Why study the festivals?
They all point to and find their meaning in Jesus and give us a picture of what the people of God should look like.
Jesus said, “Do not think that I came to abolish the Law or the Prophets (which includes the festivals); I did not come to abolish, but to fulfill. For truly I say to you, until heaven and earth pass away; not the smallest letter or stroke shall pass away from the Law, until all is accomplished.” Matthew 5:17-18
What are the original festivals?
Leviticus 23 lays out the Jewish festivals and their significance for the people. In this section, Moses is essentially writing the Constitution for life for the Jews and in the center of it all he places the festival system God wanted for His people. So if we are to understand God and what type of people He is shaping, the festivals are a great insight into what He wants of us.
Passover – This festival’s sole purpose was to remember the greatest act in Jewish history; God’s rescuing them out of slavery under the Egyptians.
Unleavened Bread – This festival was related to Passover as well. Its purpose was to have Israel eat unleavened bread for a week as they remembered the quick way they had to escape Egypt.
First Fruits – This festival followed the harvest of their crops in the springtime, and its purpose was to offer thanksgiving to God for His provision. Israel was commanded to offer a burnt offering (a male lamb), a grain offering, a food offering, and a drink offering. The Israelites were not permitted to eat until offerings had been given to God.
Feast of Weeks – Seven weeks after the first fruits celebration, Israel was to again thank God for His provision in the wheat harvest. They were not to do any ordinary work but bring a variety of freewill gift offerings to thank the Lord for His provision. They were also required to not harvest their land completely but to leave some of it for the poor and immigrants traveling through that could be blessed by it.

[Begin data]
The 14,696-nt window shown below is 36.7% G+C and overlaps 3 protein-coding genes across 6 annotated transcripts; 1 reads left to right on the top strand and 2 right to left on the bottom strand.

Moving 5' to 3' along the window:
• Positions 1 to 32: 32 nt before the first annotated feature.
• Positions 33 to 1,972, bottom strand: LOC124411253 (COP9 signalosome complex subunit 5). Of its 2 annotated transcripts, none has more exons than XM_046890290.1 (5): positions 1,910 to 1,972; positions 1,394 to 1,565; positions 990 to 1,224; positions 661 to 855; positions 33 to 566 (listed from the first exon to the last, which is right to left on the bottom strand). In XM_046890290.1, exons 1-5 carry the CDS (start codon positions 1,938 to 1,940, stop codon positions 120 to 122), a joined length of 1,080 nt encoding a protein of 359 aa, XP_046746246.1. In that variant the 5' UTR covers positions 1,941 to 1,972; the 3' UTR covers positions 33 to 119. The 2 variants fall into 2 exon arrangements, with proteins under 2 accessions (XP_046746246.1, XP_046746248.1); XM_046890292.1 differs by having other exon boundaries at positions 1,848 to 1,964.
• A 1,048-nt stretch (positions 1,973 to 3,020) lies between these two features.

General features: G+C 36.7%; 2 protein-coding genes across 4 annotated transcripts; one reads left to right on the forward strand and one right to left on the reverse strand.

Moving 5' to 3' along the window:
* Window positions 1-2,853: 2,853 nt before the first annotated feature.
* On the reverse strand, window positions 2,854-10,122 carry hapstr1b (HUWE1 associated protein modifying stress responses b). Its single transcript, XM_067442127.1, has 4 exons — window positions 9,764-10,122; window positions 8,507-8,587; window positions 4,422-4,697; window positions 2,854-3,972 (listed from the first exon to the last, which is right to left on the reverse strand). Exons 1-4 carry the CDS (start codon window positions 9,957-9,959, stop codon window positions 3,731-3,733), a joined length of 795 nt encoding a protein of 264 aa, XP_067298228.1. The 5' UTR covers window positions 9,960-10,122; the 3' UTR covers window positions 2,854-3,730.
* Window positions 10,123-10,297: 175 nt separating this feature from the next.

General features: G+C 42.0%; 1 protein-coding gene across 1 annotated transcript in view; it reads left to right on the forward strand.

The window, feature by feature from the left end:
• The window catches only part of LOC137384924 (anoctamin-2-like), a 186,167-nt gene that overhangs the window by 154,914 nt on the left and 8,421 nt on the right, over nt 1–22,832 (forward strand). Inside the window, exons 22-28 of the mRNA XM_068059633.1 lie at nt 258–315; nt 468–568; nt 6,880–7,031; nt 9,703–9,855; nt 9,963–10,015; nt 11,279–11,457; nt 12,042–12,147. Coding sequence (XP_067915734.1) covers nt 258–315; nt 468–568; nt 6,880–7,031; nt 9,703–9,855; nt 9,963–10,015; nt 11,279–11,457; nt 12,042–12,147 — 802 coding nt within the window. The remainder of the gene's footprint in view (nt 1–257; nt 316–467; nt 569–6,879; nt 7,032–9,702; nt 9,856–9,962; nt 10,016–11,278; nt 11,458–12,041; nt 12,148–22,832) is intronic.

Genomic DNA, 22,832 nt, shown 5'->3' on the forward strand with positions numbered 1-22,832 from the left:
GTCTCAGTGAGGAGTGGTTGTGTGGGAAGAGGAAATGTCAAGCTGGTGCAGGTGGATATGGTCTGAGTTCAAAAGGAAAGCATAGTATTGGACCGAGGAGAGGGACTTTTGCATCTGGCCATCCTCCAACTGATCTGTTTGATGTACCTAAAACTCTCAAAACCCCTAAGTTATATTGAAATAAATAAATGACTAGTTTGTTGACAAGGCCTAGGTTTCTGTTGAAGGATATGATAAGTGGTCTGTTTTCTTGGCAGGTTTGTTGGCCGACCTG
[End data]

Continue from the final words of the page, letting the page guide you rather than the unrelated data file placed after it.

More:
Feast of Trumpets – In the fall, the first Jewish festival was a day of solemn rest marked by food offerings and the blast of trumpets. Trumpets signify victories the Lord had given Israel and the great victory that is still to come when the Lord returns with the blasts of trumpets.
Day of Atonement (Yom Kippur) – Nine days later, the Jews were to celebrate God’s forgiveness. This is the only day of the year when the priest could enter the Holy of Holies in the temple to offer sacrifice for the people. Two goats were used. The first goat was sacrificed to the Lord for the atonement of sin for all people. The other goat was set free as a scapegoat and as a picture of God’s removal of all their guilt and shame.
Feast of Booths – Two weeks after the feast of trumpets, Israel was to have a celebration that involved the native-born Israelites living in booths (tents) for a week to remember when they lived in tents during their exodus from Egypt on their way to the Promised Land.
What should we (as Christians) take away and learn from God’s robust festival system given to the Jews?
If Jesus really is the end and the fulfillment of the Jewish faith, why go backwards? I think a study of the festivals does two things. It gives us context when these festivals are addressed in the Gospels but more importantly, I believe, it “shows” us what kind of people the people of God should be.
God wants His people to party. God is a provider first and foremost for His people, and most of these celebrations are meant for people to celebrate God’s great provision with a great big party.
God wants His people to be intentional about remembering. This is a comprehensive system of festivals that constantly brings Israel face to face with their past and with their hopeful future. Remembering God’s actions in our life and God’s promised future requires some intentional planning and action on our part.
God wants His people to be intentional with their meals. The Jews ate a lot. And they ate together a lot. Jesus did the same thing in the Gospels. There is something special about the sharing of meals. God wants our meals to be more than just getting energy for us to live on.
God wants His people to worship Him with their best. Most of these festivals involved the Jews sacrificing something substantial: their best lamb, their first crops, or their best grain. Worshipping God requires that we lay down our best for Him no matter what we may think it costs us.
God wants us to do what we can to include the outsiders: widows, foreigners, immigrants, and the poor or marginalized. This one surprised me. In a few of these festivals, God explicitly makes mention of the sojourner (the foreigner or immigrant). God wants us (even in our festivals and celebrations) to be aware of and available to the least of these in our society.
Our God is a good God. Celebrate Him with intention and thanksgiving.